Utility to California: Move faster on clean energy

Electricity purveyor pushes for swifter progress on electrification.

(Jeff Gritchen/Digital First Media/Orange County Register via Getty Images)
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Change in the power sector often plays out like this: Ambitious policy proposals prompt utility pushback, something finally gets enacted and utilities slow-walk the execution, and then maybe policymakers or regulators step in to speed things up, or maybe not. 

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California has already gone through vigorous debates over climate policy and enacted some first-in-the-nation laws, including a binding 100 percent clean electricity deadline for 2045. But now we’re seeing something new and unusual: a utility telling the state that it needs to move faster on the transition to clean energy.

The utility in question is Southern California Edison, which provides electricity to 5 million customers in the area surrounding Los Angeles. As Jeff St. John reports, SCE recently published a call to action that points out how California’s currently active policies fall short of the state’s own 2030 carbon-reduction goals. 

The results of its analysis of the policies now in place for reducing emissions from electricity generation, transportation and buildings are unsettling. If the state can’t speed up its historical pace of reduction of 1 percent of emissions per year, it will be 90 million metric tons short of its 2030 target of no more than 260 MMT across its economy, the report states. Even the existing carbon-reduction policies now in place will leave California 30 million metric tons short of that target.
(Edison International)

Pedro J. Pizarro, president and CEO of SCE parent company Edison International, even got on the phone with Jeff to emphasize the urgent need for action.

We’re now eight years and three months away from 2030, so you can’t have policy taking five years to be implemented, because by then it’s too late. […] Now that we understand where the economy needs to head and how a big part of that will be clean electricity to electrify a number of sectors, how do we get there?”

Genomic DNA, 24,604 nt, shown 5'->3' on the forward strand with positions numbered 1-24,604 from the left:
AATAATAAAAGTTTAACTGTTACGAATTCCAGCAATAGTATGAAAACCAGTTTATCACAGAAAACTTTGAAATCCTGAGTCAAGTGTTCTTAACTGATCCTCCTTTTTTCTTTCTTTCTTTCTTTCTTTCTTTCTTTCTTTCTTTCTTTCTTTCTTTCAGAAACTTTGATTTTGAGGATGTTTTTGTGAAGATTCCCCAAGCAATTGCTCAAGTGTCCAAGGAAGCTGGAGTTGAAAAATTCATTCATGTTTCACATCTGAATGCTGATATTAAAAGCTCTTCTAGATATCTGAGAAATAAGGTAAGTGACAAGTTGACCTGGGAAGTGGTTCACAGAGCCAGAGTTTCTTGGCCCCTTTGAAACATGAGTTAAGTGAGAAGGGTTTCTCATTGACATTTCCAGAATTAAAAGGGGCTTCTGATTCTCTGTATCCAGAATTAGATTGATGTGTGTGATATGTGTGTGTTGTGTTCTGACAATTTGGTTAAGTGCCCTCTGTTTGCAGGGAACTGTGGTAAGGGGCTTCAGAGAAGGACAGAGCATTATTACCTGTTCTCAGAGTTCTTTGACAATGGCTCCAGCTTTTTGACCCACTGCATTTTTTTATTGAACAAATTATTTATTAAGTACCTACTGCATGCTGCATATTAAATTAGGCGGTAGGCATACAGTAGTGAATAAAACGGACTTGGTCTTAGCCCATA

This is a reminder for California that being a clear leader on clean energy policy is not the same as doing enough to actually decarbonize on schedule.

  • Setting a target is not enough. 
  • Passing a suite of supporting policies is not enough. 
  • The ultimate measurement of success is how much carbon bubbles out of California’s economy.

But why should a utility spend its time and energy drawing attention to the gap between California’s promises and actions?

It’s unwise to discuss utility action without the context of utility incentive structures. SCE is an electric-only utility, meaning it does not also sell gas, à la Pacific Gas & Electric. 

  • That means SCE has great reason to be excited about a future where its core product becomes the dominant energy source for transportation and buildings. 
  • The company is already building an $800 million electric vehicle charging infrastructure program, the largest of its kind in the country. That’s just a taste of what could be coming.

Many of SCE’s proposals to fix California’s gaps involve spending more money, faster, on low-carbon infrastructure. More EV chargers, more building electrification, more clean power plants. 

Fast-tracking all of that in the current decade comports with the evidence-based view that the 2020s are the decisive decade” to make rapid progress on carbon reduction before too much warming is locked in.

All of which makes me wonder why we don’t see more utilities seizing this opportunity to advocate for the public good — and their own bottom line simultaneously. The upside seems far more attractive than, say, tricking jurisdictions into approving unnecessary gas plants. 

That’s not to say that a utility’s idea of how to conduct the energy transition is necessarily the right one. There’s plenty of room for debate over the specifics of how this works. But it’s clear that California needs to accelerate its climate program, and SCE chose to prioritize that message.

Julian Spector is an editor at Canary Media and reports on the rise of clean energy. He worked at Greentech Media for nearly five years, and before that he reported for CityLab at The Atlantic.